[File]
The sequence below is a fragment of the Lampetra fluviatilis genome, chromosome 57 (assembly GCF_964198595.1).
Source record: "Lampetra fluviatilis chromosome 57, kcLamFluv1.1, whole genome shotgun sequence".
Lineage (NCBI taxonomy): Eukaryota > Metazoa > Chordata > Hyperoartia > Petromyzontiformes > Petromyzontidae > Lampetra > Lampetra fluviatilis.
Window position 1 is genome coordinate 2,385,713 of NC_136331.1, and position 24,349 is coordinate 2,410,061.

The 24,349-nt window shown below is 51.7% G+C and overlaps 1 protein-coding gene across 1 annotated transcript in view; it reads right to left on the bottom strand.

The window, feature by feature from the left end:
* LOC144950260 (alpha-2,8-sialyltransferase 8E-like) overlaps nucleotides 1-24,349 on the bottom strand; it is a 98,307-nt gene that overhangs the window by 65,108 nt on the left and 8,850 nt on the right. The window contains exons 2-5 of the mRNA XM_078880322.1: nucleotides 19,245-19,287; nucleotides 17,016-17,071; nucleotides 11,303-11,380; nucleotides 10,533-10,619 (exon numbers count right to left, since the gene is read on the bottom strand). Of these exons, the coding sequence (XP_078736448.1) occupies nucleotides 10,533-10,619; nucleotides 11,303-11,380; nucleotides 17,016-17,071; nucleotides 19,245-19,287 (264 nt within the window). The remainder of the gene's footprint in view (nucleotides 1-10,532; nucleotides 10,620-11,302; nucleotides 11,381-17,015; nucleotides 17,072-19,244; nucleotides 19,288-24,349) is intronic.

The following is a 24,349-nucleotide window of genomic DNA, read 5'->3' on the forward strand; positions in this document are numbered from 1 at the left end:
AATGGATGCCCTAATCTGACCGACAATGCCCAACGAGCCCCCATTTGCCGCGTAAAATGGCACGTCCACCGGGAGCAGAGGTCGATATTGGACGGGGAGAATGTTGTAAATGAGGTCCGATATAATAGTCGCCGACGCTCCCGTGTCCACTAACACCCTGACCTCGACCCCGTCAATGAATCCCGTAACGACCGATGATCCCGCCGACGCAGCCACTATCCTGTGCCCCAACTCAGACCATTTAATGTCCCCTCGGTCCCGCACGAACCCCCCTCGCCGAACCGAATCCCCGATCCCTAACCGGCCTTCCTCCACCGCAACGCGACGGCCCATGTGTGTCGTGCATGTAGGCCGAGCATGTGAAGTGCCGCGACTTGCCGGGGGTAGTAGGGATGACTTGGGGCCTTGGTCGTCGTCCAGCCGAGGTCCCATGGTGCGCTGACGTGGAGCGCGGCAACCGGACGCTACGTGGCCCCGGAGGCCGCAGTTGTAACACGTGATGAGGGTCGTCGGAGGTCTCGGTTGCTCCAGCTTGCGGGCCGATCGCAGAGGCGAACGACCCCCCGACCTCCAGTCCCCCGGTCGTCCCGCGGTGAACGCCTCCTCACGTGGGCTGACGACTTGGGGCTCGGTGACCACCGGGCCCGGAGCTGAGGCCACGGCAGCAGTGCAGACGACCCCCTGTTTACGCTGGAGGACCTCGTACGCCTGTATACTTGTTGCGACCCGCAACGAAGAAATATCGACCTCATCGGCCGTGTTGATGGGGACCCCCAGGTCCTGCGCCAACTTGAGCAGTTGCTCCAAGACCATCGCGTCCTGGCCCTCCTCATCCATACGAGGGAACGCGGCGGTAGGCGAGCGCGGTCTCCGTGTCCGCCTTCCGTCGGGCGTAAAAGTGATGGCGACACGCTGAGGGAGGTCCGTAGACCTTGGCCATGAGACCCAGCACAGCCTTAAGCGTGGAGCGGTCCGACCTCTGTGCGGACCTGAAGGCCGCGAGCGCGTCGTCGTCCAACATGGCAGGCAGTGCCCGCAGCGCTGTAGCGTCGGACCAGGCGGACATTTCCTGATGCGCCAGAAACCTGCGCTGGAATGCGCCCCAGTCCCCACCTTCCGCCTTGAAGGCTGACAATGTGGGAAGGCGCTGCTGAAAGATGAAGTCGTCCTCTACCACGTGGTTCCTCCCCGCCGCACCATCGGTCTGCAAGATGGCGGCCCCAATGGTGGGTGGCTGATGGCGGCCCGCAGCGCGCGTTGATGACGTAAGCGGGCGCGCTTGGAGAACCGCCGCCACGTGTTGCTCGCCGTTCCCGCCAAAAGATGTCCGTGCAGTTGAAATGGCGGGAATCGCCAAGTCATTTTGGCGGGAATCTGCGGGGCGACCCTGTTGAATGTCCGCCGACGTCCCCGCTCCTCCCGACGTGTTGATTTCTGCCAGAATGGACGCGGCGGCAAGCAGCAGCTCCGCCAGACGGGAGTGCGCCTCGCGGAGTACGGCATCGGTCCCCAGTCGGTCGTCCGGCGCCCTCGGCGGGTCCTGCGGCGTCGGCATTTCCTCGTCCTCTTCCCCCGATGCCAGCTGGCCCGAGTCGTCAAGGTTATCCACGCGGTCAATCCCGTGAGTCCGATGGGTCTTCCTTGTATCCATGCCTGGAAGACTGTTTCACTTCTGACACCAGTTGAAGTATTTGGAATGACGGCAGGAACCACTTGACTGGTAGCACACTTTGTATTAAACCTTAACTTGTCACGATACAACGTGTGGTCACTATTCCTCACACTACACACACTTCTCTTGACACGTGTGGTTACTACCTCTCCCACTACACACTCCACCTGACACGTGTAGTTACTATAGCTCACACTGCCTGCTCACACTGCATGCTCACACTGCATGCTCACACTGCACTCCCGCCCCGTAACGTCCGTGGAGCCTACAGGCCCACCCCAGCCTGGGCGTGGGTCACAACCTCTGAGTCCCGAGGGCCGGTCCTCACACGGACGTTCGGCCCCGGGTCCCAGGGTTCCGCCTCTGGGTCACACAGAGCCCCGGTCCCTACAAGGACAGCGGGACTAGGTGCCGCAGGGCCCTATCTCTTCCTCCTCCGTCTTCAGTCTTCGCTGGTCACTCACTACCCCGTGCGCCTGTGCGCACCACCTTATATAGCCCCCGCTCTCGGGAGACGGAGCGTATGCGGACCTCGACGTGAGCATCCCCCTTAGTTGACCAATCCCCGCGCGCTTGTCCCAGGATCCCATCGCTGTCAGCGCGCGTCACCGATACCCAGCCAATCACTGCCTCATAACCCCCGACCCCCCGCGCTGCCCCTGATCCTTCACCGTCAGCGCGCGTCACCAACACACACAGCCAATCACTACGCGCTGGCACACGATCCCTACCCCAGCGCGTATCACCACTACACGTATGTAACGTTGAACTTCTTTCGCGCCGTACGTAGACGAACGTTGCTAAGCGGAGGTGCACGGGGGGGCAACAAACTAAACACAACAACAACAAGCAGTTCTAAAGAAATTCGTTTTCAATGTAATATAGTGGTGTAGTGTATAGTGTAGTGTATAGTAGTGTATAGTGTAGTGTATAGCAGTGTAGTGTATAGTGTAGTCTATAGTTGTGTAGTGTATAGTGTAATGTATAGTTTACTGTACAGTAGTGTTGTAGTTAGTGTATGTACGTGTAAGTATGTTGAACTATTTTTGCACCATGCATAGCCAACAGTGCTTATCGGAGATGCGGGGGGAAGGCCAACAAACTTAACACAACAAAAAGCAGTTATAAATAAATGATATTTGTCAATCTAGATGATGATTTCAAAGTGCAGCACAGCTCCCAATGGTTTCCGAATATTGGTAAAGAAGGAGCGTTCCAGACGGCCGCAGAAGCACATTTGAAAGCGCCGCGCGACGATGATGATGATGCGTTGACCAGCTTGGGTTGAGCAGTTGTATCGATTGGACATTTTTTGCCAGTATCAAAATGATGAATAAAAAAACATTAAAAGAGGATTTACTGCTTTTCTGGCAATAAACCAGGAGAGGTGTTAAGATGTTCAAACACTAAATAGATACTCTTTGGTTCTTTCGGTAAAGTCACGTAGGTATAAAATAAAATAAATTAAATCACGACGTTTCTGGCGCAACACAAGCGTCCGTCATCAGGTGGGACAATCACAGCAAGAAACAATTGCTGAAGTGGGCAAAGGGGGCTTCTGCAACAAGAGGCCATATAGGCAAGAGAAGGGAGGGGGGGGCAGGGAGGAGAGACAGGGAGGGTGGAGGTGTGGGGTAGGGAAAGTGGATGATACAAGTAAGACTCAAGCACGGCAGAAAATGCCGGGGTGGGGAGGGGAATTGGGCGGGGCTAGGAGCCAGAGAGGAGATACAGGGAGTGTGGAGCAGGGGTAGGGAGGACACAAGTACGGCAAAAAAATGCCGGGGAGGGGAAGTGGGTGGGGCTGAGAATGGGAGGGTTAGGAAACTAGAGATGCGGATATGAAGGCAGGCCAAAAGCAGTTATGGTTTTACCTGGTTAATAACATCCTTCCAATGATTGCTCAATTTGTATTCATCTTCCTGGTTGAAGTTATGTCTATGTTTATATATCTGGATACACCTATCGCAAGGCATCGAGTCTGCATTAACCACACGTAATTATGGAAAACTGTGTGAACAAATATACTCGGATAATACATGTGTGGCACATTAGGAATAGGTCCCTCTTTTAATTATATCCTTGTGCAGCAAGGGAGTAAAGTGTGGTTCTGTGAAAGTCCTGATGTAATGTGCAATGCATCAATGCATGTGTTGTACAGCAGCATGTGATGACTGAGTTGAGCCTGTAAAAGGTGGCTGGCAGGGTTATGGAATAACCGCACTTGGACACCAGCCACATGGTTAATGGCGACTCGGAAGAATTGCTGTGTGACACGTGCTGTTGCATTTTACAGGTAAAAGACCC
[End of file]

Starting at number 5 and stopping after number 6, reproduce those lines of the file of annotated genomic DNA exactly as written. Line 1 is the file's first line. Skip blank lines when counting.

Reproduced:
The 24,349-nt window shown below is 51.7% G+C and overlaps 1 protein-coding gene across 1 annotated transcript in view; it reads right to left on the bottom strand.

The window, feature by feature from the left end: